“Scars Across Humanity” is a book about our collective responsibility both for past violence towards women and the job of ending it today. Author Elaine Storkey is a member of the Church of England who gives public lectures regularly on philosophy, sociology, and theology. With this book, she is presenting a historical case for our complicity in gender-based violence, and what people can do about it. Read the excerpt below.
We can begin to see the alarming depth of truth in the statement of the UN report: ‘Violence constitutes a continuum across the lifespan of women, from before birth to old age. It cuts across both the public and the private spheres.’ It also takes many forms – physical, sexual, psychological and economic – which are interrelated yet which remain largely hidden, suppressed by silence. Intimate-partner violence is very widespread, and sometimes leads to death. Harmful and violent cultural practices, including early and forced marriage and female genital mutilation/cutting, are also pervasive. Traditional communities still somehow hide the insidiousness of femicide (gender-based murder of women), sexual violence, sexual harassment and trafficking. Violence perpetrated by the state, through omission of protection, torture, public agents or public policy is persistent, along with the high incidence of violence against women in armed conflict, particularly rape. Even women in high-profile professions can be subject to sexual harassment, and can be bullied into accepting unwanted attentions from powerful, predatory men. So we can begin to understand the all-encompassing nature of the problem on a global scale: that one in three women has either been beaten, coerced into sex or abused in some other way – most often by someone she knows.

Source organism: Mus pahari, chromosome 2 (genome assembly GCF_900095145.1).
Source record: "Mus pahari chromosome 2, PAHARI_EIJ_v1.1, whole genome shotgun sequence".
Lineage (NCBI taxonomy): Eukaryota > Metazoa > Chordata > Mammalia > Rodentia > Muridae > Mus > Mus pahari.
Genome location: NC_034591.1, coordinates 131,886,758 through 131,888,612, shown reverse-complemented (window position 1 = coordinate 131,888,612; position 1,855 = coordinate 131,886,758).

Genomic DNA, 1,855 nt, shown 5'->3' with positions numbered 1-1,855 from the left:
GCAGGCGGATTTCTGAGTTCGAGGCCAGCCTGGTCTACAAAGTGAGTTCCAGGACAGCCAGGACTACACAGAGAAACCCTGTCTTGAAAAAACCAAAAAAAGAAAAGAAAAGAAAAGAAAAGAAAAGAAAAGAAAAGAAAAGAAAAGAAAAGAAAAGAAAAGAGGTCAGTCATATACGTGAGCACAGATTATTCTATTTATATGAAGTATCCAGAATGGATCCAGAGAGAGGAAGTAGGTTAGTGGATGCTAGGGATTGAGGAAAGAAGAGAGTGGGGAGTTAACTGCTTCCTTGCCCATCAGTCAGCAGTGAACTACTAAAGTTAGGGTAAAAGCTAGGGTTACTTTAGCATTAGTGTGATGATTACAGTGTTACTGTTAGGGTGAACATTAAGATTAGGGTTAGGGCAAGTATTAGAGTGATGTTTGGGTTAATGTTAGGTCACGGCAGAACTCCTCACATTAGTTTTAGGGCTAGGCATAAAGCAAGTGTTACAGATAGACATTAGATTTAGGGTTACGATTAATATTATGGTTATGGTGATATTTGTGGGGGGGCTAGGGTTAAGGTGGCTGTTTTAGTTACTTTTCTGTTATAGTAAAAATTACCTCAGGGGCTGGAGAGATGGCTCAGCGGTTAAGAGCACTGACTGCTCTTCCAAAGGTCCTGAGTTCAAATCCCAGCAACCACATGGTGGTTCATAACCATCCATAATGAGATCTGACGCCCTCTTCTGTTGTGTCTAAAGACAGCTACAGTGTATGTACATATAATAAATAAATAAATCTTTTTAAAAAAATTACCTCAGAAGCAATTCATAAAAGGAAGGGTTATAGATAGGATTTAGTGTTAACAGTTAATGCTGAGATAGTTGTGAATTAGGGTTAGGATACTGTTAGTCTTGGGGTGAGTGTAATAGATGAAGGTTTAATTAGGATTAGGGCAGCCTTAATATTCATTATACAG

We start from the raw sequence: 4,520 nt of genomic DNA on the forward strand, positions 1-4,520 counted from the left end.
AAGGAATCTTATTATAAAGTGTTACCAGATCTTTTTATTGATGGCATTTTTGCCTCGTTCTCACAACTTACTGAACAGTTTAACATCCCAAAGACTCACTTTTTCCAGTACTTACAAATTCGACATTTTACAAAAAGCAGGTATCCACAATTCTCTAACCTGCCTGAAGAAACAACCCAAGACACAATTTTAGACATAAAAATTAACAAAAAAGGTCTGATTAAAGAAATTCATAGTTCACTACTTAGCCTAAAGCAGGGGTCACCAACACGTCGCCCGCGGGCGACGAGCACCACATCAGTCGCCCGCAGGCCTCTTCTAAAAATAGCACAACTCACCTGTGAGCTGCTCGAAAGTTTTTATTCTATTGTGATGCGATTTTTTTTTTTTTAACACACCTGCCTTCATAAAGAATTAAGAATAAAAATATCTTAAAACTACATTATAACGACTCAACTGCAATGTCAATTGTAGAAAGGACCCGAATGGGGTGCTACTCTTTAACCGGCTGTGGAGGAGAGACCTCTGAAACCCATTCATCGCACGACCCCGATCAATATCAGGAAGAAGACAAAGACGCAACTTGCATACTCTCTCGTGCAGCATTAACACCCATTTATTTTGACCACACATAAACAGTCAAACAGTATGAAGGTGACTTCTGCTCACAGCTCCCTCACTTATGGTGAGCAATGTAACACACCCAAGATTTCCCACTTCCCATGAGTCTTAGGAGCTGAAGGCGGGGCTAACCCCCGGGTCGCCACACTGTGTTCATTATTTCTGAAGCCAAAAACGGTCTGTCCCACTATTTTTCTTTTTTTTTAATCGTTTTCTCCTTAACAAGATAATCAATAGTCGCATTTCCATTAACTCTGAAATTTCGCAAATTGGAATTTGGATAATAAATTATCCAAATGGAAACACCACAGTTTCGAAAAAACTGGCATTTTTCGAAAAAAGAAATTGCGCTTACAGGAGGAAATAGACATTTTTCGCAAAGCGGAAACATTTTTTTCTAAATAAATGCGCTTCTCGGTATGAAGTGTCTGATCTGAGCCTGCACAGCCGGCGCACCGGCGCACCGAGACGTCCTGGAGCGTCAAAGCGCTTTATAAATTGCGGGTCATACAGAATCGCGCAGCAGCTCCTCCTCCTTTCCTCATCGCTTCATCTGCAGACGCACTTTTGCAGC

In spite of all this, we have to recognize that cultural history is not on our side. Violence against women has actually been celebrated in dance and traditional rituals; it has been glorified in art, literature, film and music. In the history of even Western culture, male aggression has been described or depicted without censure, and woman’s suffering re-presented as somehow beautiful or part of her journey to refinement. Legends such as ‘The Rape of the Sabine Women’, an act said to have been carried out by men of ancient Rome in 750 bc, have excited far too many painters – from Nicolas Poussin (1635), Peter Paul Rubens (1635), Jacques Louis David (1799) and Pablo Picasso (1963) to the ‘lighthearted’ reference in the BBC comedy To the Manor Born about parting one’s spinach and finding the rape of the Sabine women on the plate underneath. It found its way into the happy 1954 musical film Seven Brides for Seven Brothers. William Shakespeare’s play The Taming of the Shrew is still being debated with respect to its misogyny. Today rape and gender violence is being treated as a source of humour by misogynous stand-up comedians in sleazy gigs.
Yet, whatever its history, and however artists try to justify their material, it should be blatantly evident to all that violence against women has far-reaching consequences for women, their children and society. Without doubt, it violates human rights, undermines development, generates instability and makes peace harder to achieve. The unmitigated tragedy is that despite the fact that they are widely outlawed across nations, so many different forms of violence are able to persist. Passive sympathy for those who suffer is not enough. Elimination of such injustice takes commitment, perseverance and concerted global action. And it needs each one of us.
Taken from Scars Across Humanity by Elaine Storkey. ©2018 by Elaine Storkey. Used bypermission of InterVarsity Press, P.O. Box 1400, Downers Grove IL 60515-1426.
You can purchase Scars Across Humanity by clicking here.
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